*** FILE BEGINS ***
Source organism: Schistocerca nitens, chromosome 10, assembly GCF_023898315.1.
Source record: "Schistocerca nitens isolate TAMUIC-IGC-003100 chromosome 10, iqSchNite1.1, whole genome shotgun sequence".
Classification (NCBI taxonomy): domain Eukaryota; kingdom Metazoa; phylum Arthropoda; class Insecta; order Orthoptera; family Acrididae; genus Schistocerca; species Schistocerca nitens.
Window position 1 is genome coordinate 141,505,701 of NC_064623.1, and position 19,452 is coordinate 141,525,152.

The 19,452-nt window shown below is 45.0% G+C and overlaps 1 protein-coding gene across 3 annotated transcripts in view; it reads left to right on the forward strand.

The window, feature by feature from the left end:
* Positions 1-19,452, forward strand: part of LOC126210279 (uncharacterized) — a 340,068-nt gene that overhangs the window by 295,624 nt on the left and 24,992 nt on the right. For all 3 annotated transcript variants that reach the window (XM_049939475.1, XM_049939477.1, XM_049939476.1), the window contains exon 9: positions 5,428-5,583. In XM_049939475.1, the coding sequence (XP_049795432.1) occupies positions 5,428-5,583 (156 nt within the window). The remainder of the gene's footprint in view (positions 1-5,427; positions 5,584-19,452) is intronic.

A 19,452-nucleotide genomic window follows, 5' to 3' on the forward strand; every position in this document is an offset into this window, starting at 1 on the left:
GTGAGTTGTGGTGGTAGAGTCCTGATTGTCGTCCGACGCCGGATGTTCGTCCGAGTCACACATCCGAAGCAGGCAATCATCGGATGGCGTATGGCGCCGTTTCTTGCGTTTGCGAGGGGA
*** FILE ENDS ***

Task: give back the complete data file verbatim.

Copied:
Source organism: Schistocerca nitens, chromosome 10, assembly GCF_023898315.1.
Source record: "Schistocerca nitens isolate TAMUIC-IGC-003100 chromosome 10, iqSchNite1.1, whole genome shotgun sequence".
Classification (NCBI taxonomy): domain Eukaryota; kingdom Metazoa; phylum Arthropoda; class Insecta; order Orthoptera; family Acrididae; genus Schistocerca; species Schistocerca nitens.
Window position 1 is genome coordinate 141,505,701 of NC_064623.1, and position 19,452 is coordinate 141,525,152.

The 19,452-nt window shown below is 45.0% G+C and overlaps 1 protein-coding gene across 3 annotated transcripts in view; it reads left to right on the forward strand.

The window, feature by feature from the left end:
* Positions 1-19,452, forward strand: part of LOC126210279 (uncharacterized) — a 340,068-nt gene that overhangs the window by 295,624 nt on the left and 24,992 nt on the right. For all 3 annotated transcript variants that reach the window (XM_049939475.1, XM_049939477.1, XM_049939476.1), the window contains exon 9: positions 5,428-5,583. In XM_049939475.1, the coding sequence (XP_049795432.1) occupies positions 5,428-5,583 (156 nt within the window). The remainder of the gene's footprint in view (positions 1-5,427; positions 5,584-19,452) is intronic.

A 19,452-nucleotide genomic window follows, 5' to 3' on the forward strand; every position in this document is an offset into this window, starting at 1 on the left:
GTGAGTTGTGGTGGTAGAGTCCTGATTGTCGTCCGACGCCGGATGTTCGTCCGAGTCACACATCCGAAGCAGGCAATCATCGGATGGCGTATGGCGCCGTTTCTTGCGTTTGCGAGGGGA